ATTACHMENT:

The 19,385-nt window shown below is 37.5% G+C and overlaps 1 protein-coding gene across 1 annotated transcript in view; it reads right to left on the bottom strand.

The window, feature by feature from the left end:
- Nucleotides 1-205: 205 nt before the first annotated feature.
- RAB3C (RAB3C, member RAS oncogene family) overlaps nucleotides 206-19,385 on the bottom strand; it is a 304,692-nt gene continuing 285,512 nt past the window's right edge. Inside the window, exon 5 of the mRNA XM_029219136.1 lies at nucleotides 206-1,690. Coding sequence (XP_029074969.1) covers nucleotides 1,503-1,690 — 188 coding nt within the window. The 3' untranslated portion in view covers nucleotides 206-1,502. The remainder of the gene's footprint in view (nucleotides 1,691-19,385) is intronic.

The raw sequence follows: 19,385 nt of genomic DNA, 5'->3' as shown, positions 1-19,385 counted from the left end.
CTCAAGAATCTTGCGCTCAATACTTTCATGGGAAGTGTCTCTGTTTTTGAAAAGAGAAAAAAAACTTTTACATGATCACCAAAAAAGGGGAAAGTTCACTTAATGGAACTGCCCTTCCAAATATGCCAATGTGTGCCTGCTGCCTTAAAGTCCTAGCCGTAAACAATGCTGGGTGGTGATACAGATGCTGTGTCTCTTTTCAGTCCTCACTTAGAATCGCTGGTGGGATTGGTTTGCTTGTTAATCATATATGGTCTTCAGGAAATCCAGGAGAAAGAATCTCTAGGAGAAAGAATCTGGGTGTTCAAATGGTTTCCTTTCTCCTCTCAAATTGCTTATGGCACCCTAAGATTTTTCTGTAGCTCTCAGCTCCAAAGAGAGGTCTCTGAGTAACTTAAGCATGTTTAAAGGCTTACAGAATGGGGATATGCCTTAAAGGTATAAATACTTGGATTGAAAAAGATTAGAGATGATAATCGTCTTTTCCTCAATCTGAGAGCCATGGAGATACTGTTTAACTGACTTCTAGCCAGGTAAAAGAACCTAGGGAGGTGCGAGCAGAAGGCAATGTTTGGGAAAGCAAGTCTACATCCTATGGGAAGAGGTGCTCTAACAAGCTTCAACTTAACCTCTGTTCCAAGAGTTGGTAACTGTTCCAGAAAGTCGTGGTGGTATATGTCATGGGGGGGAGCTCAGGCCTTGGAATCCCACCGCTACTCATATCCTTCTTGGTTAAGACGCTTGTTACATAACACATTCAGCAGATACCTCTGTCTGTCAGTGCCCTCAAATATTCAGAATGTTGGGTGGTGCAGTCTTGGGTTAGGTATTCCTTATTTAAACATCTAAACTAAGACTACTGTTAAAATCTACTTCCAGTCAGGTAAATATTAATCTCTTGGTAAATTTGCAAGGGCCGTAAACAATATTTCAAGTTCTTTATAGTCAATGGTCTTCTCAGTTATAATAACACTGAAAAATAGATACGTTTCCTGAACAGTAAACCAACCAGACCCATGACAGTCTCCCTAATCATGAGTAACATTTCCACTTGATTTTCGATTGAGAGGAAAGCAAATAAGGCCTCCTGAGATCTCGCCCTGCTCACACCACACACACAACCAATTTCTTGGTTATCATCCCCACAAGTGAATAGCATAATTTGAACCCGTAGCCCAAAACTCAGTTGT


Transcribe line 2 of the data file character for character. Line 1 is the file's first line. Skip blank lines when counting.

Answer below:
The window, feature by feature from the left end: